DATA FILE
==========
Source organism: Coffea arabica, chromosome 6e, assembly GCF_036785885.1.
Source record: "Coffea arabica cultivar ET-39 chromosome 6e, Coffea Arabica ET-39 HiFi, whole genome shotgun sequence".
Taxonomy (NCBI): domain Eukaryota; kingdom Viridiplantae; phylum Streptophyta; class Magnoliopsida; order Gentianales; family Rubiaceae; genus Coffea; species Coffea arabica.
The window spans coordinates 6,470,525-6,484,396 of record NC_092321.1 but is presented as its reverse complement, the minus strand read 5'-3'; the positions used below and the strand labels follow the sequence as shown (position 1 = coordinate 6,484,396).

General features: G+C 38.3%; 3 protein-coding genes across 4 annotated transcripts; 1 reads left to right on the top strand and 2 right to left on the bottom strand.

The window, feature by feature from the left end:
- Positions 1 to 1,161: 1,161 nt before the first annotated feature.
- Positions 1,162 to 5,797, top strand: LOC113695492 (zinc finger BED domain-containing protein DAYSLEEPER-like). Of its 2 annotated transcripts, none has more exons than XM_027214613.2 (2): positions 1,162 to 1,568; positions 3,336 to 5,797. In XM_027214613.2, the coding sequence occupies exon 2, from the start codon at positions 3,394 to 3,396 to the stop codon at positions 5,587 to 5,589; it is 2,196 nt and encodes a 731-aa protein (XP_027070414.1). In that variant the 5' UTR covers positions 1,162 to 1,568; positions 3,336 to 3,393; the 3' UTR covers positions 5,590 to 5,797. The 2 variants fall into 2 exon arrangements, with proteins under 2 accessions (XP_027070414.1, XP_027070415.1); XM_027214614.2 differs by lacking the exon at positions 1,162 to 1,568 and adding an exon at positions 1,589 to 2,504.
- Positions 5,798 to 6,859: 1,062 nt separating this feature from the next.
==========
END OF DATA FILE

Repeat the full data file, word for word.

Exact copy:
Source organism: Coffea arabica, chromosome 6e, assembly GCF_036785885.1.
Source record: "Coffea arabica cultivar ET-39 chromosome 6e, Coffea Arabica ET-39 HiFi, whole genome shotgun sequence".
Taxonomy (NCBI): domain Eukaryota; kingdom Viridiplantae; phylum Streptophyta; class Magnoliopsida; order Gentianales; family Rubiaceae; genus Coffea; species Coffea arabica.
The window spans coordinates 6,470,525-6,484,396 of record NC_092321.1 but is presented as its reverse complement, the minus strand read 5'-3'; the positions used below and the strand labels follow the sequence as shown (position 1 = coordinate 6,484,396).

General features: G+C 38.3%; 3 protein-coding genes across 4 annotated transcripts; 1 reads left to right on the top strand and 2 right to left on the bottom strand.

The window, feature by feature from the left end:
- Positions 1 to 1,161: 1,161 nt before the first annotated feature.
- Positions 1,162 to 5,797, top strand: LOC113695492 (zinc finger BED domain-containing protein DAYSLEEPER-like). Of its 2 annotated transcripts, none has more exons than XM_027214613.2 (2): positions 1,162 to 1,568; positions 3,336 to 5,797. In XM_027214613.2, the coding sequence occupies exon 2, from the start codon at positions 3,394 to 3,396 to the stop codon at positions 5,587 to 5,589; it is 2,196 nt and encodes a 731-aa protein (XP_027070414.1). In that variant the 5' UTR covers positions 1,162 to 1,568; positions 3,336 to 3,393; the 3' UTR covers positions 5,590 to 5,797. The 2 variants fall into 2 exon arrangements, with proteins under 2 accessions (XP_027070414.1, XP_027070415.1); XM_027214614.2 differs by lacking the exon at positions 1,162 to 1,568 and adding an exon at positions 1,589 to 2,504.
- Positions 5,798 to 6,859: 1,062 nt separating this feature from the next.